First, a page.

Irish Prime Minister Brian Cowen's surprise plan to reshuffle his cabinet weeks before a general election risked backfiring badly on Thursday with coalition partners and backbenchers fuming over the move.
Cowen's manoueuvre, amid a ministerial exodus, revives the possibility he will be forced to call an election sooner than planned, and only days after he emerged victorious in a secret ballot on his party leadership.
National broadcaster RTE reported that Enterprise Minister Batt O'Keefe was set to become the sixth minister from the ruling Fianna Fail party to resign from the cabinet, part of a mass departure that led opposition parties to ask who was running the country.
An uncomfortable-looking duty prime minister was forced to suspend parliament until 1330 GMT after opposition parties demanded that Cowen, who does not usually take questions from deputies on Thursdays, come to parliament to explain himself.
Cowen, who won a secret ballot on his leadership of Fianna Fail on Tuesday, wanted to use the vacancies to carry out a pre-election cabinet reshuffle, but at least one party colleague and junior partners The Greens threatened not to support such a move, raising the possibility that the government could fall.
Fianna Fail lawmaker Noel O'Flynn called for an immediate election, telling RTE "This is not going to wash with the public, judging by the phone calls I'm receiving this morning."
Green Party chairman Dan Boyle said the party would have to consider its position in the parliamentary vote allowing Cowen to make the new appointments unless he made a statement that a parliamentary election would take place no later than March.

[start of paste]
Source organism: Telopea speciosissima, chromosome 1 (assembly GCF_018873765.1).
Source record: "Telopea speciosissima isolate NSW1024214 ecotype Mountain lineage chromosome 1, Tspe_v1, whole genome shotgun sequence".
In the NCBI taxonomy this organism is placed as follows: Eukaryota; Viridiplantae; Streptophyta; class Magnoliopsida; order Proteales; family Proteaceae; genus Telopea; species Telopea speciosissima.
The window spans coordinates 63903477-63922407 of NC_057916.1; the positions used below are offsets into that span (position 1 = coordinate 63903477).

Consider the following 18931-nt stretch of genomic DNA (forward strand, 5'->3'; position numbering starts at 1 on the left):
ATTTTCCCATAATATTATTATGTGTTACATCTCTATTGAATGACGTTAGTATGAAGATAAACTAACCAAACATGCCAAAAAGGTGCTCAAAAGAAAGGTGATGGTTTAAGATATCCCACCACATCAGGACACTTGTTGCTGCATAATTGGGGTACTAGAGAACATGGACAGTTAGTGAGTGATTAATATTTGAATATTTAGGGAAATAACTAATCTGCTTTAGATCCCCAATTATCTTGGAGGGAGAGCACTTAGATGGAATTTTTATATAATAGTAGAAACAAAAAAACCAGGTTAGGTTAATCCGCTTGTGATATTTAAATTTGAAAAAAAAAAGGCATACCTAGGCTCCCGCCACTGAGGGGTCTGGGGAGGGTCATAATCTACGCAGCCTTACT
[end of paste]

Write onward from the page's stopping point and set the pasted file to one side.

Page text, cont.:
The prime minister has promised to call an election in the first quarter of the year, meaning the polling date could slip into April as the election must be held between 18 and 25 days, excluding Sundays and public holidays, after being called.
Cowen could avoid putting a cabinet reshuffle to a vote by asking some ministers to double up on portfolios, something he did on Wednesday by taking on the foreign affairs portfolio.
But the Greens parliamentary party called an impromptu meeting, and one Green Party MP said some of his colleagues shared his "huge concerns" over the Cowen's plan.
"This does have the overtone of a collapsing government, a strong sense that nobody's in control any more and that's been building since the IMF bailout," political lecturer Theresa Reidy of University College Cork said.
THEY SHOULD ALL BE GONE
The series of resignations began late on Tuesday when Foreign Affairs Minister Micheal Martin, who challenged Cowen in the confidence vote, resigned from his post.
Health Minister Mary Harney then stepped down late on Wednesday, citing her intention not to run in the election. That prompted the three other ministers not seeking re-election -- Justice Minister Dermot Ahern, Transport Minister Noel Dempsey and Defense Minister Tony Kileen -- to give up their portfolios.
Dempsey, who announced he would not contest the election in December, told RTE that Cowen had indicated to him a few weeks ago that he was planning a pre-election reshuffle and would take the transport minister up on his offer to resign from cabinet.
Voters, who have been waiting to punish Cowen's government at the polls, were shocked by his plan.
"They should all be gone. There should be an immediate general election. Everyone is sick of it. Fianna Fail need to be punished and the Greens need to be punished for supporting Fianna Fail," said Gerard Williams, a 43-year-old postal service worker.